As the main point of Wikitree is the collaboration it is not just made up of a lot of individual genealogists building trees that run into each other, although at a personal level that is the desired result. To find new cousins and those we share our genes with. It also comprises several project groups, you can see the full list of them here, although that list contains several sub-projects.

Projects I have joined

The England Project

The first project I joined was the England Project, given that I live here and so far all my ancestry is in this country it was a bit of a given. When you join the England Project you take part in the Orphan Trail which works with some of those orphan profiles I mentioned before. The first part of this OT1 involves initially improving between one and three (depending on your experience) orphaned profiles that are from the 1800s/1900s using census records and parish records. After this, you tackle profiles from the 1700s. This was the final profile I completed to finish my OT1.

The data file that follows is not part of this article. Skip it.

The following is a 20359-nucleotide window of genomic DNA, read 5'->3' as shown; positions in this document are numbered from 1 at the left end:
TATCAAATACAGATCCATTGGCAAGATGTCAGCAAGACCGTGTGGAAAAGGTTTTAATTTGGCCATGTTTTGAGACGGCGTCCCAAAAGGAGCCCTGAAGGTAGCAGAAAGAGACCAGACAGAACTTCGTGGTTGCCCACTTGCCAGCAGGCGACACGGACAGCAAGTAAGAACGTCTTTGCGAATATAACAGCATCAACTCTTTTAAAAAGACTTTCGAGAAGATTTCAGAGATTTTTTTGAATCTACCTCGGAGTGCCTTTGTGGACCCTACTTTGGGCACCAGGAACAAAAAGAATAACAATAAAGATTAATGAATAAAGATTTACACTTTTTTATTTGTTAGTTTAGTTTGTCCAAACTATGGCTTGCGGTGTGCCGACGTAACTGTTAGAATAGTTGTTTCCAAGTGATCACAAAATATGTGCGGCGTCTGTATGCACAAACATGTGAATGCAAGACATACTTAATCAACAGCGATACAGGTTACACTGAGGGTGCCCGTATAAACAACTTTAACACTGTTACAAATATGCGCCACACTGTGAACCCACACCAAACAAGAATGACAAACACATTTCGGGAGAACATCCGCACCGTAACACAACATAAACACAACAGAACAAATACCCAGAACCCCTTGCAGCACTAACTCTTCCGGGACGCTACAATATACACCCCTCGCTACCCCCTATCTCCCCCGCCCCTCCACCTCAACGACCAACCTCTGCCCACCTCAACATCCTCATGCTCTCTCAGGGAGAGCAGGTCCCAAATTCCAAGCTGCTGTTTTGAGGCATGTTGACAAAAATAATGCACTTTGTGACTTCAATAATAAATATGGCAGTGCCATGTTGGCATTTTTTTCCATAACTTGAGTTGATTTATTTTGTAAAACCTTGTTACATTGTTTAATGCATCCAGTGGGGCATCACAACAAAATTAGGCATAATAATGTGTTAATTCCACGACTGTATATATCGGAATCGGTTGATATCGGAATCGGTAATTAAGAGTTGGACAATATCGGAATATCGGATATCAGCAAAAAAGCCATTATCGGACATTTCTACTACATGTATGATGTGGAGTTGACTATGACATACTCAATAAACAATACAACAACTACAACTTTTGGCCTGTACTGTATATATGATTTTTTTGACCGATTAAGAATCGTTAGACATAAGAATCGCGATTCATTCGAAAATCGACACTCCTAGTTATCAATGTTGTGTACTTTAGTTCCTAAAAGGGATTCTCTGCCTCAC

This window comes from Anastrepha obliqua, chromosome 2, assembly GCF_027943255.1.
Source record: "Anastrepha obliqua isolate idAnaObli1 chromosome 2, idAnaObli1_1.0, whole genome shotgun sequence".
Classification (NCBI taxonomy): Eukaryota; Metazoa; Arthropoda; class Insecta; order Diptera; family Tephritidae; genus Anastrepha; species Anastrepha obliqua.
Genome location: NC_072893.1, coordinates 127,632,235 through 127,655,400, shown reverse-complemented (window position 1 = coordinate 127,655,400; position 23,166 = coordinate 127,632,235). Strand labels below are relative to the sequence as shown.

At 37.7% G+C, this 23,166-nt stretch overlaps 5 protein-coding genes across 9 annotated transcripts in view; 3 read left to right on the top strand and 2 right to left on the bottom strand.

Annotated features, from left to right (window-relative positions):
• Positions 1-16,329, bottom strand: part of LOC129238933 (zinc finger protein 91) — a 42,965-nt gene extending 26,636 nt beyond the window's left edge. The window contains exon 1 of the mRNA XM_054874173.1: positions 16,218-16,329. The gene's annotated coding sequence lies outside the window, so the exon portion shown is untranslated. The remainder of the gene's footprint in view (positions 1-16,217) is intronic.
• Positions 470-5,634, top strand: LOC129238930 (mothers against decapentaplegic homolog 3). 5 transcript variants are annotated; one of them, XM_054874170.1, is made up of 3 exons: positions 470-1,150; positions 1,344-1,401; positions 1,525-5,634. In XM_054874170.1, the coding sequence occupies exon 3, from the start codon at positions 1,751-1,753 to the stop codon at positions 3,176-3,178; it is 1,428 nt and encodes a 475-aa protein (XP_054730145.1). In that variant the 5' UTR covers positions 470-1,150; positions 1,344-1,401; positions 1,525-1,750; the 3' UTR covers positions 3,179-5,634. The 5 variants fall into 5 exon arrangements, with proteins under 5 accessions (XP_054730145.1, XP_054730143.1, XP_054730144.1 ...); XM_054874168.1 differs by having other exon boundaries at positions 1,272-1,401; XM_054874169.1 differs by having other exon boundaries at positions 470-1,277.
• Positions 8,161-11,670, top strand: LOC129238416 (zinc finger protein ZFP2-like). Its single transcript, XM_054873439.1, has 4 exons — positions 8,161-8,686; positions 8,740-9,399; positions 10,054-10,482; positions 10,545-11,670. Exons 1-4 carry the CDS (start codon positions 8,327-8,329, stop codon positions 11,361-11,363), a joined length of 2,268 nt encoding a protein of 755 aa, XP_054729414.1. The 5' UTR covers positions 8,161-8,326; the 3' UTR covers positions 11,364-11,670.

If you join the England project you get your Project member badge, which my profile proudly displays:

My WikiTree Badges

after completing OT1, you get your sticker to add to your profile and you can go on to work on OT2 (profiles from the 1600s then 1500s) which I have begun, and/or join sub-projects. I have joined The Yorkshire Team and the Cornwall Team.

My WikiTree Sticker collection
My WikiTree Stickers

Topical Projects

The topical projects involve a wide variety of themes from interest is a specific graveyard, notable individuals, events like the passengers of the Mayflower or a wide variety of military interests.

Functional projects